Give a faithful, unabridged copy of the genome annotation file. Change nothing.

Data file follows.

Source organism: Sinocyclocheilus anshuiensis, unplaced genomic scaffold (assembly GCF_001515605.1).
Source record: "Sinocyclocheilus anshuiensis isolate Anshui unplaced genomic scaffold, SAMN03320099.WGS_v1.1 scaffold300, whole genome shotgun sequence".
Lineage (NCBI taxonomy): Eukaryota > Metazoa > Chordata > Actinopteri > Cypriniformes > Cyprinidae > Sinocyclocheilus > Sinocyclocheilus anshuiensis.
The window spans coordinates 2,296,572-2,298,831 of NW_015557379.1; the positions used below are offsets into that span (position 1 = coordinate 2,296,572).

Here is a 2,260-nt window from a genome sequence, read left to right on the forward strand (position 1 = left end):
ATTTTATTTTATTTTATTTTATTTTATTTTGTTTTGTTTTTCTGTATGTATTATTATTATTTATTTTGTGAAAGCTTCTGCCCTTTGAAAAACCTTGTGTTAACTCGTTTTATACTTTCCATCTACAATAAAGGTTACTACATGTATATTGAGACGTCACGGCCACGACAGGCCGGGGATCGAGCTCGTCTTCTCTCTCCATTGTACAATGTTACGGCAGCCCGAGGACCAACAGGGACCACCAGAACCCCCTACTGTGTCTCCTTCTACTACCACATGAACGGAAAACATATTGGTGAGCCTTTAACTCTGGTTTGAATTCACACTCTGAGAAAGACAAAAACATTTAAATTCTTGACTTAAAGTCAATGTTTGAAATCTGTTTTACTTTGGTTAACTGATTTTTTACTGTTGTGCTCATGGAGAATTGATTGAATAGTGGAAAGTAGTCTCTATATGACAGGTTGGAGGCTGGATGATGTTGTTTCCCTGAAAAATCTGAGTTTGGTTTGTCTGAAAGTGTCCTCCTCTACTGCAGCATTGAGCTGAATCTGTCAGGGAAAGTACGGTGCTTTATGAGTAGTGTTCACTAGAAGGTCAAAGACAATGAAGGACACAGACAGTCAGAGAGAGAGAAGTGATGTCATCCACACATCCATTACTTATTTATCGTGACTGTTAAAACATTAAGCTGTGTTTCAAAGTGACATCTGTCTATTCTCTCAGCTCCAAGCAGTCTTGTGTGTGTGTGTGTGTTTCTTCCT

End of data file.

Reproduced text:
Source organism: Sinocyclocheilus anshuiensis, unplaced genomic scaffold (assembly GCF_001515605.1).
Source record: "Sinocyclocheilus anshuiensis isolate Anshui unplaced genomic scaffold, SAMN03320099.WGS_v1.1 scaffold300, whole genome shotgun sequence".
Lineage (NCBI taxonomy): Eukaryota > Metazoa > Chordata > Actinopteri > Cypriniformes > Cyprinidae > Sinocyclocheilus > Sinocyclocheilus anshuiensis.
The window spans coordinates 2,296,572-2,298,831 of NW_015557379.1; the positions used below are offsets into that span (position 1 = coordinate 2,296,572).

Here is a 2,260-nt window from a genome sequence, read left to right on the forward strand (position 1 = left end):
ATTTTATTTTATTTTATTTTATTTTATTTTGTTTTGTTTTTCTGTATGTATTATTATTATTTATTTTGTGAAAGCTTCTGCCCTTTGAAAAACCTTGTGTTAACTCGTTTTATACTTTCCATCTACAATAAAGGTTACTACATGTATATTGAGACGTCACGGCCACGACAGGCCGGGGATCGAGCTCGTCTTCTCTCTCCATTGTACAATGTTACGGCAGCCCGAGGACCAACAGGGACCACCAGAACCCCCTACTGTGTCTCCTTCTACTACCACATGAACGGAAAACATATTGGTGAGCCTTTAACTCTGGTTTGAATTCACACTCTGAGAAAGACAAAAACATTTAAATTCTTGACTTAAAGTCAATGTTTGAAATCTGTTTTACTTTGGTTAACTGATTTTTTACTGTTGTGCTCATGGAGAATTGATTGAATAGTGGAAAGTAGTCTCTATATGACAGGTTGGAGGCTGGATGATGTTGTTTCCCTGAAAAATCTGAGTTTGGTTTGTCTGAAAGTGTCCTCCTCTACTGCAGCATTGAGCTGAATCTGTCAGGGAAAGTACGGTGCTTTATGAGTAGTGTTCACTAGAAGGTCAAAGACAATGAAGGACACAGACAGTCAGAGAGAGAGAAGTGATGTCATCCACACATCCATTACTTATTTATCGTGACTGTTAAAACATTAAGCTGTGTTTCAAAGTGACATCTGTCTATTCTCTCAGCTCCAAGCAGTCTTGTGTGTGTGTGTGTGTTTCTTCCT